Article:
Back to work a little more than a month after screening
Proof that the shortest distance to recovery isn’t always a straight line. “It all happened so fast. One moment I’m coming home from work, the next I’m waking up in the emergency room. The doctors and nurses found the right answers at every turn, and the team that cared for me was dedicated and kind, never giving up. I’m keeping that positive attitude, and every day I’m that much closer to going back to the life I love.”
Many solutions. One system. Our Medical Rehabilitation Units provide more intensive rehab services for patients who may need to be closer to hospital services to fully recover.
When Phyllis Roach collapsed at home, it could have been the end of her story. But instead, it was the beginning of her journey through Catholic Health’s continuum of care, and each step brought new health challenges. Her life was saved thanks to the emergency responders and the ER team at Kenmore Mercy Hospital. Before she could undergo quadruple bypass surgery at the Heart Center at Mercy Hospital, doctors first had to treat a bladder condition. After heart surgery, she developed a kidney problem. And when her leg wouldn’t heal after the bypass graft, Phyllis got specialized care at the Advanced Wound Healing Center at Sisters Hospital, St. Joseph Campus. At each step along the way, information was shared and medical teams worked together to address every issue. Phyllis’ last stop was the HeartStrong subacute care program at McAuley Residence. There, a team of experts provided the education and rehabilitation she needed to get back on her feet and back home to continue her recovery.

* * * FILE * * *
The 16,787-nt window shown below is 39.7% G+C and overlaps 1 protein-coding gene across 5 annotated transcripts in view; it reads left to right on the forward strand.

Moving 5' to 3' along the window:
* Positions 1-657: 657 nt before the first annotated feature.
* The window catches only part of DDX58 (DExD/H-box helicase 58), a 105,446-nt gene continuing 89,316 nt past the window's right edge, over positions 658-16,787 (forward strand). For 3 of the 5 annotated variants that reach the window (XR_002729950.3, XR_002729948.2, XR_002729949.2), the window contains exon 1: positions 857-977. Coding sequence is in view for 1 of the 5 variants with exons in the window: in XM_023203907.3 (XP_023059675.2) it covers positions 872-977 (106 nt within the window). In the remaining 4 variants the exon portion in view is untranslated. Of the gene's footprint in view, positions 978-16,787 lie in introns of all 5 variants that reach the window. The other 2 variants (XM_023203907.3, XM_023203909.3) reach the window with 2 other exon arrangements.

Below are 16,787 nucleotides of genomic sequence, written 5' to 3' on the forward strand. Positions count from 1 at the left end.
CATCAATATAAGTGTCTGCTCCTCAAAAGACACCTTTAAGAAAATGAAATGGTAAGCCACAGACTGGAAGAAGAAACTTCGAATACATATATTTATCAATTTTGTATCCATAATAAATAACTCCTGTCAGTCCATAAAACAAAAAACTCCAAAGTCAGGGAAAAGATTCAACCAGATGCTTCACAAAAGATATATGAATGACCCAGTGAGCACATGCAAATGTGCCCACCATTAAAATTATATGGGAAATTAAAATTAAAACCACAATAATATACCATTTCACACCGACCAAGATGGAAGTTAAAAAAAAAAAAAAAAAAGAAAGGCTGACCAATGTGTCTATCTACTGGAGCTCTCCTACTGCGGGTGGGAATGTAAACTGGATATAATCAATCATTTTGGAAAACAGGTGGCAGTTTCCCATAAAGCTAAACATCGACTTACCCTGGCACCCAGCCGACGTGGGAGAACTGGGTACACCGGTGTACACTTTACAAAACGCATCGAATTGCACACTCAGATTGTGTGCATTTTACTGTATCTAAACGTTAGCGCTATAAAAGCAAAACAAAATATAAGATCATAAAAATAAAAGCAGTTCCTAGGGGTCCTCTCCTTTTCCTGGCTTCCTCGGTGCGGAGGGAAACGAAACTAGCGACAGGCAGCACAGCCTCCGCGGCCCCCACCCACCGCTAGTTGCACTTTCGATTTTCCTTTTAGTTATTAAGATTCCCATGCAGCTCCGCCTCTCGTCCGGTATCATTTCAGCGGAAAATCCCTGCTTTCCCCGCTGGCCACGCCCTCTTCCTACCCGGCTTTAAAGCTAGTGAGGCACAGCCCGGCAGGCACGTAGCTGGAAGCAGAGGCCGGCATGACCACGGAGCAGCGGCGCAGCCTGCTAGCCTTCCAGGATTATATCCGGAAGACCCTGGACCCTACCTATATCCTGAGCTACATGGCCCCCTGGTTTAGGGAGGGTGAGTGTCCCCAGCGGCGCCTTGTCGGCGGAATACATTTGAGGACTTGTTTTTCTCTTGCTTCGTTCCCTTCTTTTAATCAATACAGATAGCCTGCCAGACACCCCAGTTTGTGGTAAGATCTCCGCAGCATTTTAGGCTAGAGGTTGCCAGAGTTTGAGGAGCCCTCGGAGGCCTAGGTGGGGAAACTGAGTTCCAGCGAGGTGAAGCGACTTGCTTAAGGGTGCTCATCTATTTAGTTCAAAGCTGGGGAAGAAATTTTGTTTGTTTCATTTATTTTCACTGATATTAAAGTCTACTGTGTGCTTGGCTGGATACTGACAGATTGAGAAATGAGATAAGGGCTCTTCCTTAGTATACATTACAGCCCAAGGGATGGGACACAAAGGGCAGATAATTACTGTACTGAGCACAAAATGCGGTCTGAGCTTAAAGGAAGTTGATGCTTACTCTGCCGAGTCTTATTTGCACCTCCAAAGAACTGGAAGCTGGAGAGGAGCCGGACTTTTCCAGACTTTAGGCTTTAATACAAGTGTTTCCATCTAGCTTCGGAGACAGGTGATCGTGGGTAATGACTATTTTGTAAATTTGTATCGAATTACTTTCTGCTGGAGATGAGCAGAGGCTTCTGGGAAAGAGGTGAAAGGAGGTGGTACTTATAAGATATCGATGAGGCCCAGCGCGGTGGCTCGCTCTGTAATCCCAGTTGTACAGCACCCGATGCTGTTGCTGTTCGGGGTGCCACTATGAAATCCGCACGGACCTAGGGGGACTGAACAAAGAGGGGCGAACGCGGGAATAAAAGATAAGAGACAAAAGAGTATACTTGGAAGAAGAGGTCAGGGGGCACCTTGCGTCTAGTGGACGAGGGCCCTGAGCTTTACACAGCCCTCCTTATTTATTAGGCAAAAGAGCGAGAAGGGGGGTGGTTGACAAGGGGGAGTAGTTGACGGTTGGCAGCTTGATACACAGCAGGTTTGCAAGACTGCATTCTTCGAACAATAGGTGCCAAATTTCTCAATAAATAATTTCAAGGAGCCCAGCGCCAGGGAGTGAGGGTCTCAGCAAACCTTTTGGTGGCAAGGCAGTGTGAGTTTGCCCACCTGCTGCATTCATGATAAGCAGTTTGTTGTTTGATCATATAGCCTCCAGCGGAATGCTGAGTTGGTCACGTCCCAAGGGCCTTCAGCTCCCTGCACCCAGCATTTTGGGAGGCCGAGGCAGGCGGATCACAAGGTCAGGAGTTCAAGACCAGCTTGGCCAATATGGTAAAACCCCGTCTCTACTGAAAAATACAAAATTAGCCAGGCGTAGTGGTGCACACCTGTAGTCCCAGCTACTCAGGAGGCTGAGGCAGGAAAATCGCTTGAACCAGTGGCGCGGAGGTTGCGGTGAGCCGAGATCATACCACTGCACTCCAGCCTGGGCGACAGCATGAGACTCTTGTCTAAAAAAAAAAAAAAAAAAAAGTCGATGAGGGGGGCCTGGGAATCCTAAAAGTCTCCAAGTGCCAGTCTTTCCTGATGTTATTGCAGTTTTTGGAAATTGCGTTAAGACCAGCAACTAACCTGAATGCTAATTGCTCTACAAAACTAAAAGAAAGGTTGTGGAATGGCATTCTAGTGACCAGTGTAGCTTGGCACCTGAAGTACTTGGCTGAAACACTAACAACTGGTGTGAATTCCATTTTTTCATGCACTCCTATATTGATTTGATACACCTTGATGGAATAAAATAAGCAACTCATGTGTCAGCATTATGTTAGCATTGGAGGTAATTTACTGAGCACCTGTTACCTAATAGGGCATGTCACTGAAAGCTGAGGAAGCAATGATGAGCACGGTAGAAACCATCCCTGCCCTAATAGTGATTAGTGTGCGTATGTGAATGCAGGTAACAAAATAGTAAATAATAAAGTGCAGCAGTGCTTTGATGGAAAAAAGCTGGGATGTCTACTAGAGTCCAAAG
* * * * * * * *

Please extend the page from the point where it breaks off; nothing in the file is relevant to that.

Continuing Care at Catholic Health Just as a single patient may need care for multiple conditions, there are multiple levels of care patients may need between their hospital stay and their return home. Catholic Health is able to provide that care in the most appropriate settings possible. In addition to three subacute care facilities to help patients make the transition from hospital to home, we have Medical Rehabilitation Units (MRUs) at Mercy and Kenmore Mercy hospitals to help patients recover more quickly and to their highest level of independence. Our three Home Care agencies provide clinical, support and home monitoring services for long- or short-term care.
H E L P I N G YO U A LO N G the P ath o f C are Jody Morgan, R.T., and Carlos Santos, M.D.
Whether it’s subacute care, medical rehabilitation, outpatient care or home care, our team of clinical specialists combines the latest treatment options and medical technology with compassionate care to give our patients the best chance at a complete recovery. P H Y L L I S ’ P ath o f C are